[rabbitmq-discuss] Looking for guidance on R14B04 vs. R13B03 performance
mpietrek at skytap.com
Wed Feb 15 17:15:44 GMT 2012
Thanks Simon. The 5% figure is useful for me.
Let me give you a more precise description of what I'm doing to get the 36
- RabbitMQ 2.71 on a 3-node cluster with mirrored queues, durable on all
- Client is Python 2.6/Pika 0.9.5.
- Each message publish occurs in a transaction so that we can be sure
it's safely in RabbitMQ.
- All nodes are Ubuntu 10.04 VMs with 4GB RAM and 2 or 4 vCPUs.
At the heart of things, we're driving a highly complex state machine that
manages thousands of VMs and their associated state. Losing track of any
state is prohibitively expensive to clean up manually. As such, all state
is modeled in clustered databases and/or persistent messages in the message
queue. We have to assume that a given client app instance (our management
code) may be ungracefully terminated at any moment, so enough state must be
modeled to let a new instance pick up and recover. If our database record
indicates that a message has been sent, it better darn well be in the hands
of the RabbitMQ broker, and not sitting in some Pika client-side queue.
For this reasons, publisher-confirms are not particularly helpful - They
assume that the client app will be around to resend the message if the
message doesn't get confirmed. Similar story for batching messages. We have
to know they've been sent, and we can't stall our state machine waiting for
enough message to accumulate to publish multiple messages at once.
My goal in my latest round of experiments is to see what the maximum
throughput of a highly available system is in optimal circumstances. We're
perfectly willing to spend the money on high end SSDs and networking
equipment as necessary.
To prototype what this perf level is, I've configured RabbitMQ with the
MNESIA directory pointing to a ramdisk (/tmp). I've configured all the VMs
with VMXNET3 networking, am with 16K blocks, are seeing bandwidth of
130MB/sec between VMs in the cluster.
My test app simply writes 6 byte message, one at a time, as quickly as it
can. In monitoring the cluster nodes, I'm seeing very low CPU usage, very
few writes to the physical disk, and network operation rates of about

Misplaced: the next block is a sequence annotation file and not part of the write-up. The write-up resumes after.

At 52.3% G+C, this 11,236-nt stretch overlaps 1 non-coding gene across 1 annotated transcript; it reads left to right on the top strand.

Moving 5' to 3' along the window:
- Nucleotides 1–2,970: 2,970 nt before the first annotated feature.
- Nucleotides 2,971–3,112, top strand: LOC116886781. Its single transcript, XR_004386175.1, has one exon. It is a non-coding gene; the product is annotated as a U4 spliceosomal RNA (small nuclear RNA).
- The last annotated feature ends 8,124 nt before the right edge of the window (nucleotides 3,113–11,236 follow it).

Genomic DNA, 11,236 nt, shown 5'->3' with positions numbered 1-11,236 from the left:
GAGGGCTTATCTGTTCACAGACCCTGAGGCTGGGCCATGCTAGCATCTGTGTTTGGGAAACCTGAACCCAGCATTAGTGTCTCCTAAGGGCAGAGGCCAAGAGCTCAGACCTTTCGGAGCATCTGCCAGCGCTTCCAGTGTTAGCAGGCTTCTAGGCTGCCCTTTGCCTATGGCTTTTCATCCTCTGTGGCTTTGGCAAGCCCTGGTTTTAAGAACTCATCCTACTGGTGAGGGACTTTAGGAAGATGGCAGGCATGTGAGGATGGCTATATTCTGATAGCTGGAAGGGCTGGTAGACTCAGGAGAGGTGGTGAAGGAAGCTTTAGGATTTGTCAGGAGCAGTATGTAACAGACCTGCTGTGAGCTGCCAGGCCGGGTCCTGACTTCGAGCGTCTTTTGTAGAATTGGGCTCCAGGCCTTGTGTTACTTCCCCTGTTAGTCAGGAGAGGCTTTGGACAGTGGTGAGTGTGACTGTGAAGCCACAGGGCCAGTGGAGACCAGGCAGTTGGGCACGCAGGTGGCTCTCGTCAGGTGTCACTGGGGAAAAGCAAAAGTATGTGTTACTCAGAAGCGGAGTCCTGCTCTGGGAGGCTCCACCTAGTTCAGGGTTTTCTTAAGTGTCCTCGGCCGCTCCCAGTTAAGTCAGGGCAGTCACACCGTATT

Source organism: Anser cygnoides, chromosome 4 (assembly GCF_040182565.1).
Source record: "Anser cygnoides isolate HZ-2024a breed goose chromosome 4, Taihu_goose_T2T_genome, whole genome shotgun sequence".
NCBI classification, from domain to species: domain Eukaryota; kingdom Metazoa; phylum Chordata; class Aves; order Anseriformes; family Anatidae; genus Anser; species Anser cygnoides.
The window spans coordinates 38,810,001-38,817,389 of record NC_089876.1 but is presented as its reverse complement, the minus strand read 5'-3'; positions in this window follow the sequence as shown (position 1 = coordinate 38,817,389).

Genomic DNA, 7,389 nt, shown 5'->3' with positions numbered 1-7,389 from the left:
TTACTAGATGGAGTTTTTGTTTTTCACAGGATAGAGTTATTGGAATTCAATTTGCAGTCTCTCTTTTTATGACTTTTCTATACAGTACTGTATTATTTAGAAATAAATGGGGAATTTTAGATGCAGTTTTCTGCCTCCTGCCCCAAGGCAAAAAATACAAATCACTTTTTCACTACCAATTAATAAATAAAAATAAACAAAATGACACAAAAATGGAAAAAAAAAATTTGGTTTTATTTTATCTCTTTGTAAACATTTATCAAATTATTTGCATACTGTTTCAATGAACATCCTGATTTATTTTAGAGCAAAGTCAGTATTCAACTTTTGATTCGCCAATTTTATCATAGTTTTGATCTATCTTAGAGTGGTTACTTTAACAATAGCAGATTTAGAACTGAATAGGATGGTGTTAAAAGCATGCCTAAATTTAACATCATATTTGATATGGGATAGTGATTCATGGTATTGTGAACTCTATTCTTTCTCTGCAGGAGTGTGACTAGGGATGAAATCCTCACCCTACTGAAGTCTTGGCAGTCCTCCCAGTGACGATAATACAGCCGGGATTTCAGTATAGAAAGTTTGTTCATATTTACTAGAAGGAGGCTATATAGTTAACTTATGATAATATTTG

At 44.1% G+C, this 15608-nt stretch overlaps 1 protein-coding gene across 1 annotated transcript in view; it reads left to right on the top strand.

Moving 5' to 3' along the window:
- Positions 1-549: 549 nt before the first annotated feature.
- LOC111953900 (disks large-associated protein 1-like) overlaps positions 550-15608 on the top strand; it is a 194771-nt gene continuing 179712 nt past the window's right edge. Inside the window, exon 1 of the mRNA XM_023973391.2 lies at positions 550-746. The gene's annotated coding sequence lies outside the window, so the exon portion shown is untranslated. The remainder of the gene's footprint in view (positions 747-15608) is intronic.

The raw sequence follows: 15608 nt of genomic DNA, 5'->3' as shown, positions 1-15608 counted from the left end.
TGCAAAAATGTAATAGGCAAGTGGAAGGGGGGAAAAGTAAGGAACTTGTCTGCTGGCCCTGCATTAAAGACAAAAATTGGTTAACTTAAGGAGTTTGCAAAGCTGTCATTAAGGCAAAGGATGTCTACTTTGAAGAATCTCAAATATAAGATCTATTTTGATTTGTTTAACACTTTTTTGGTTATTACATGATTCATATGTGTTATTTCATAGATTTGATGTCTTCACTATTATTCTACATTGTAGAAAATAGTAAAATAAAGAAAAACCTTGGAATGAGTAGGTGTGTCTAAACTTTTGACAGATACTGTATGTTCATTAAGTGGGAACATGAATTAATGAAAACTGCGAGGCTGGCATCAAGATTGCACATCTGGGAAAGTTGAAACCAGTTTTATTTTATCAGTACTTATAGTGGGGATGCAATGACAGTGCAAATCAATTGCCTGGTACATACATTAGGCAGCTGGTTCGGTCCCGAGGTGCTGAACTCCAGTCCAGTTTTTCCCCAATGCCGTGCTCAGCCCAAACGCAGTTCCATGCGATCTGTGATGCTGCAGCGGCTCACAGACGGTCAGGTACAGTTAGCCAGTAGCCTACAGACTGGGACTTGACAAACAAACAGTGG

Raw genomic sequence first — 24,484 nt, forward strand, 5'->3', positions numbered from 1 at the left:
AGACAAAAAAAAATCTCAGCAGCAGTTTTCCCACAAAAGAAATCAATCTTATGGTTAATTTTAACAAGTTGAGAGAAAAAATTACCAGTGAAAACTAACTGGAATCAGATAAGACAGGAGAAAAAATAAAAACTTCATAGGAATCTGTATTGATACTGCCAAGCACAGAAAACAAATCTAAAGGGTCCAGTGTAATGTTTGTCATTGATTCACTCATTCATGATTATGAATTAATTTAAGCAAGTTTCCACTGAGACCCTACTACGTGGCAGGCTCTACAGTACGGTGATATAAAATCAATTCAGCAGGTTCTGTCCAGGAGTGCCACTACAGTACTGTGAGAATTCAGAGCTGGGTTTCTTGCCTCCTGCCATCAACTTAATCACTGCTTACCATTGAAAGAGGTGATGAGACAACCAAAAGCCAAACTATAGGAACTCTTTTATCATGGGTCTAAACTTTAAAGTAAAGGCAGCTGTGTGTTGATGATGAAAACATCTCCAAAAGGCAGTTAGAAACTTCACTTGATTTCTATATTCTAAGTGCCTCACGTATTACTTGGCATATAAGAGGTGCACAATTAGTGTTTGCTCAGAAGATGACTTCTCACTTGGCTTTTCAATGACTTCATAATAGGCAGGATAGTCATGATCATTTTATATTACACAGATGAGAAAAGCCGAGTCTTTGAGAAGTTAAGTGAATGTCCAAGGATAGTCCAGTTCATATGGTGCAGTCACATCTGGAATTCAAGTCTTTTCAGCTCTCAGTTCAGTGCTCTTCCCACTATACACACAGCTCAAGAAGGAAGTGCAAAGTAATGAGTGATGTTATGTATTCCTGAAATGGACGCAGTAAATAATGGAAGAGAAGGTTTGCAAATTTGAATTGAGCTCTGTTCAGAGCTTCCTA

700/sec for the master node and 350/sec for the client node.
In short, there's a bottleneck somewhere and it's not obvious where. I'll
try your suggestion about replacing tx.commit. Any other insight or
guidance would of course be very much appreciated. :-)
On Wed, Feb 15, 2012 at 2:08 AM, Simon MacMullen <simon at rabbitmq.com> wrote:
> On 14/02/12 23:07, Matt Pietrek wrote:
>> I'm looking to squeeze every last bit of message throughput out of our
>> mirrored queue setup.
> Hi Matt.
> I max out at 36 messages/sec when writing. (Yes,
>> we use transactions, and we know it's not optimal, but we're valuing
>> high reliability over speed. Our clients and/or servers could go away at
>> any moment, so things like Publisher-acknowledge are nice, but take away
>> from the fundamental disaster hardness.)
>> Anyhow, we're running on Ubuntu 10.04 with 2.71 and the default Erlang
>> install. This gives us R13B03 as the Erlang version.
>> Question: Does anybody (and particularly the RabbitMQ folks) have any
>> input on what sort of perf improvements we might get by switching to a
>> newer Erlang Version?
> Not much really. We haven't tested extensively but if you got 5% I think
> you would consider yourself lucky.
> However, 36 msg/s is *really* slow.
> Although mirrored queues are slower than normal ones I would still hope
> you could stick a couple of zeroes on the end of that figure. So I suspect
> you are not actually CPU bound at the server.
> I assume when you say "using transactions" you mean publishing a single
> message per transaction? In that case you are incurring the cost of a
> network round trip and an fsync() on each publish, and I suspect that is
> what is killing your performance.
> If I had to guess I would suspect the fsync is the worst of the problem.
> Assuming the 36 msg/s is from some test app, you might want to remove the
> tx.select and replace the tx.commit with some meaningless synchronous
> request (basic.qos is a favourite) and see what happens to your message
> rate. If it shoots up, the fsync is the problem. If it doesn't, the network
> round trip is.
> When you have the answer to that, you know whether you're going to want to
> spend money on fancy networking hardware or SSDs...
> Of course, *really* I would suggest you need to be publishing more
> messages per round-trip / fsync. So either batch multiple publishes into a
> transaction or start using confirms instead. I know you say that they "take
> away from the fundamental disaster hardness" but I'm not sure I understand
> what you mean by that. Both confirms and tx give you a way to know when a
> given message is definitely on disc. And in fact tx is implemented in terms
> of confirms these days.
> Cheers, Simon
> Simon MacMullen
> RabbitMQ, VMware
> rabbitmq-discuss mailing list
> rabbitmq-discuss at lists.**rabbitmq.com<rabbitmq-discuss at lists.rabbitmq.com>
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